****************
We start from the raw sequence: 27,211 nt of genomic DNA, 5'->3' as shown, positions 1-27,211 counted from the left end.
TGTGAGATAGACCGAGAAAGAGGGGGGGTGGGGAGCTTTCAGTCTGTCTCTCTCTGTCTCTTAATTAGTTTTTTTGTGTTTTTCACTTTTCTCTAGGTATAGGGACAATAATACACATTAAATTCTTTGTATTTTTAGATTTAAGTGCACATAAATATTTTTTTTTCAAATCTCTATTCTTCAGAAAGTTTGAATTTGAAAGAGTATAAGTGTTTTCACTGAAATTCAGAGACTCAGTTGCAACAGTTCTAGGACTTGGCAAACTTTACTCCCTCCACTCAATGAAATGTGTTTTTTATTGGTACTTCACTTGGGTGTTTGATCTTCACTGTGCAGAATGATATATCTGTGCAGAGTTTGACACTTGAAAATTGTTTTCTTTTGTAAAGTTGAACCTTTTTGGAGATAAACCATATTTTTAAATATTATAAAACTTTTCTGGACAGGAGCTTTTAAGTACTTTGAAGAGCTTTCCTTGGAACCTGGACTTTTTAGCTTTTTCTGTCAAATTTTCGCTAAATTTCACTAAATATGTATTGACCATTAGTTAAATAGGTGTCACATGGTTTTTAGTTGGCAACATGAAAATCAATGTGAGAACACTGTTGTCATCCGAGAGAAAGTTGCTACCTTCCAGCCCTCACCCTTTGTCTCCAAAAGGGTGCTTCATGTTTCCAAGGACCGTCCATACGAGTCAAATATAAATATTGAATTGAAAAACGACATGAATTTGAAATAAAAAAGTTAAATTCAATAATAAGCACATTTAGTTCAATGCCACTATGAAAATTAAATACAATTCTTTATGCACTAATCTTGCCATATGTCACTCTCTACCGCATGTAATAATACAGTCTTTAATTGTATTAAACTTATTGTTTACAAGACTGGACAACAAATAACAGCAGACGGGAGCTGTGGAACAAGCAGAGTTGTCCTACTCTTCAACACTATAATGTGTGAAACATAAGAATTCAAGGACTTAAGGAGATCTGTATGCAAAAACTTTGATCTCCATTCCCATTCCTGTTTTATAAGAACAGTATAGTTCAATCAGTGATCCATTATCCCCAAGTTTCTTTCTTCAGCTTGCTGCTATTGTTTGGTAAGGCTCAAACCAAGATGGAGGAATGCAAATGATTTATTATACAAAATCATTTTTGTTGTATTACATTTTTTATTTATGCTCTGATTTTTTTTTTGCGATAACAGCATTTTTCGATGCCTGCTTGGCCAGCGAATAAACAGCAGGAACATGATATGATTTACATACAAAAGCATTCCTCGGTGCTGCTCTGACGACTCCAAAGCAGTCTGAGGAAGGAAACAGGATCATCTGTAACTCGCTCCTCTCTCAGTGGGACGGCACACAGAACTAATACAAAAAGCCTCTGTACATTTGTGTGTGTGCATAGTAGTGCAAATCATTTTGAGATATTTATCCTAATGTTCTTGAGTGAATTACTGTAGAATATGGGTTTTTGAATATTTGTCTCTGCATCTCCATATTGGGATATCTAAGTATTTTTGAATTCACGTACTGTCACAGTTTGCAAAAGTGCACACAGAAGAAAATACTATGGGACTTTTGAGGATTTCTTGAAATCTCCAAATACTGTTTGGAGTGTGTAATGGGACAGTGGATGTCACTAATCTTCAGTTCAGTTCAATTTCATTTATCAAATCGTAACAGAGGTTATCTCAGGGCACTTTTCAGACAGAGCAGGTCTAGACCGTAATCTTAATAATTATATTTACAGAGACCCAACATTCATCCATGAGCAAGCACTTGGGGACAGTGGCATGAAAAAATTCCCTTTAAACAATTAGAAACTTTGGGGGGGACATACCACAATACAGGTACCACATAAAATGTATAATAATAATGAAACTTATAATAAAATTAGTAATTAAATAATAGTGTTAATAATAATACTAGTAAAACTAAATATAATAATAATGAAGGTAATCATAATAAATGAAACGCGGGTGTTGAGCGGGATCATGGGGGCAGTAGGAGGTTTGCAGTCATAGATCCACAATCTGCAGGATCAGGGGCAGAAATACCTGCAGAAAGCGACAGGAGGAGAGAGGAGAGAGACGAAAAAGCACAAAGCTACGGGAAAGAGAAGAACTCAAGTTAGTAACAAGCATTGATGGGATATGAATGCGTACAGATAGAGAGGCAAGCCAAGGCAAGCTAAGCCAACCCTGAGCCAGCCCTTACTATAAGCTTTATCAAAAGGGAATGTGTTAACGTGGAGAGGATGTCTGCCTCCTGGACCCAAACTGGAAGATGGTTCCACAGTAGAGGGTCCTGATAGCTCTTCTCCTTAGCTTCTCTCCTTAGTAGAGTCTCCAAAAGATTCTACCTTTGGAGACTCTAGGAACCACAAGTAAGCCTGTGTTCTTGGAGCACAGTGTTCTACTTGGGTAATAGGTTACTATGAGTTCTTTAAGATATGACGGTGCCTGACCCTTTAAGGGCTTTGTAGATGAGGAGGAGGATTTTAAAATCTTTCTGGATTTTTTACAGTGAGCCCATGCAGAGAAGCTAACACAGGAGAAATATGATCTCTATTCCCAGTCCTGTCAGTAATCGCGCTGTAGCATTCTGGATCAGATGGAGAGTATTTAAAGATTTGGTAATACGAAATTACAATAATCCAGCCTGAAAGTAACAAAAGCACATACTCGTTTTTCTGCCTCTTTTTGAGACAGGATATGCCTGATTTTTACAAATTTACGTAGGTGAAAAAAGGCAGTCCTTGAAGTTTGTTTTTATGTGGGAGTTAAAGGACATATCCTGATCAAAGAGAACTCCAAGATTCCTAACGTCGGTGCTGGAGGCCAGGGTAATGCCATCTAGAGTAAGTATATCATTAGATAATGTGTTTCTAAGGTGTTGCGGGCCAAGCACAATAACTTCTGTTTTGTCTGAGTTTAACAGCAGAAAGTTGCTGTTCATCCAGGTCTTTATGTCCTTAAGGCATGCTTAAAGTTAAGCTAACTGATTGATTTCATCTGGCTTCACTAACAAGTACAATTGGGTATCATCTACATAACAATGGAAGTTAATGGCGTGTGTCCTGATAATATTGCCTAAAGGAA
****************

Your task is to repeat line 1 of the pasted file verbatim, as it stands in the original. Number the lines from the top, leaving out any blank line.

We start from the raw sequence: 27,211 nt of genomic DNA, 5'->3' as shown, positions 1-27,211 counted from the left end.